Medieval Trinitarian Thought from Aquinas to Ockhamby Russell L. Friedman
Pub. Date: 08/22/2013
Publisher: Cambridge University Press
How can the Father, the Son, and the Holy Spirit be distinct and yet identical? Prompted by the doctrine of the divine Trinity, this question sparked centuries of lively debate. In the current context of renewed interest in Trinitarian theology, Russell L. Friedman provides the first survey of the scholastic discussion of the Trinity in the 100-year period stretching from Thomas Aquinas' earliest works to William Ockham's death. Tracing two central issues - the attempt to explain how the three persons are distinct from each other but identical as God, and the application to the Trinity of a 'psychological model', on which the Son is a mental word or concept, and the Holy Spirit is love - this volume offers a broad overview of Trinitarian thought in the thirteenth and fourteenth centuries, along with focused studies of the Trinitarian ideas of many of the period's most important theologians.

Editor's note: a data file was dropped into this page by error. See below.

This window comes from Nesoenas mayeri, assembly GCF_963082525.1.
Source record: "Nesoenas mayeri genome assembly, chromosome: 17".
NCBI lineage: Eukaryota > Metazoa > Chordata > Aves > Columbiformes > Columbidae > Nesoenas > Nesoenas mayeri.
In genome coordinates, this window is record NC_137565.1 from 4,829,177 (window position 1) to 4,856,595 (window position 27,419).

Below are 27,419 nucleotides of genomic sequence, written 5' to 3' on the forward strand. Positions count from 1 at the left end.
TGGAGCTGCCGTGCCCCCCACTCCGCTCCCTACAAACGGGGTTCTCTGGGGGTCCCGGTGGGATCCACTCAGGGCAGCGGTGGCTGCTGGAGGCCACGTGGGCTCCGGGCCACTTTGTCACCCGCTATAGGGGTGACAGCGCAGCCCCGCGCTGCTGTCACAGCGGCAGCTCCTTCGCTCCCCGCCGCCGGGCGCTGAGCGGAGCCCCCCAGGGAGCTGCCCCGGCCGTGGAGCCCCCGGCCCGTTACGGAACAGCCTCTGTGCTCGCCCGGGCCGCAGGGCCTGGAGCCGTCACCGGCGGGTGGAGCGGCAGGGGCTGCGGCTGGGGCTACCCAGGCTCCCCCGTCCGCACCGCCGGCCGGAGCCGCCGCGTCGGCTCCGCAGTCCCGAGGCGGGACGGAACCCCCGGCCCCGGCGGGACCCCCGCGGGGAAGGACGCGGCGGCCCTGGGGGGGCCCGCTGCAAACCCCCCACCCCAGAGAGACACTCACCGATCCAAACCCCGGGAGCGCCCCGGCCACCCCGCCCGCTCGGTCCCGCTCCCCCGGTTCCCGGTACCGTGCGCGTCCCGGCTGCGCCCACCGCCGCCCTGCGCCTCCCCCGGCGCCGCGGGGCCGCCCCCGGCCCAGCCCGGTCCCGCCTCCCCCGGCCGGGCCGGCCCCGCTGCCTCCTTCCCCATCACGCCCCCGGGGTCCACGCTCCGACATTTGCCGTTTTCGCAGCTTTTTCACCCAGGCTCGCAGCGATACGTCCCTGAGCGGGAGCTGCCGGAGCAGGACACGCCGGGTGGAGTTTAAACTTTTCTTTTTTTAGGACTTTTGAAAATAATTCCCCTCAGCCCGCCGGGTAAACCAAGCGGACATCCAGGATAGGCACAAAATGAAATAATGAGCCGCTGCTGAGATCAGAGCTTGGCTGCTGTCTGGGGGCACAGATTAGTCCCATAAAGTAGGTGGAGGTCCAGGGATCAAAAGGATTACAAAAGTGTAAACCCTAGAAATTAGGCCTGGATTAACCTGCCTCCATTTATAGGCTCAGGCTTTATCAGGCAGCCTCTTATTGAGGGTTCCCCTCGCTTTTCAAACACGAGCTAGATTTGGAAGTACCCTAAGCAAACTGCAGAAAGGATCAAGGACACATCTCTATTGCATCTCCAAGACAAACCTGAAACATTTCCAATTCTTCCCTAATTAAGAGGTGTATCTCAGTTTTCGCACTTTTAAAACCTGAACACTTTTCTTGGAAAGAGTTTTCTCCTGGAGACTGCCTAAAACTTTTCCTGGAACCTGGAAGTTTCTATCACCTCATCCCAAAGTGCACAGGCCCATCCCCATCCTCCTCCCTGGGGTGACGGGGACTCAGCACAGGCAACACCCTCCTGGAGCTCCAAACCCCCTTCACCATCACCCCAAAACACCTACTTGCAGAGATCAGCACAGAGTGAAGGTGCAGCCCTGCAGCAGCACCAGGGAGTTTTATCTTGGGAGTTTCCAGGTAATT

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Table of ContentsAcknowledgements; Introduction; 1. The Trinity and the Aristotelian categories: different ways of explaining identity and distinction; 2. The Trinity and human psychology: 'In the Beginning Was the Word'; 3. The Trinity and metaphysics: the formal distinction, divine simplicity, and the psychological model; 4. The Trinity, divine simplicity, and fideism - or: was Gilson right about the fourteenth century after all?; Appendix. Major elements in Franciscan and Dominican Trinitarian theologies; Bibliography of primary sources; Annotated bibliography of selected secondary literature; Index.
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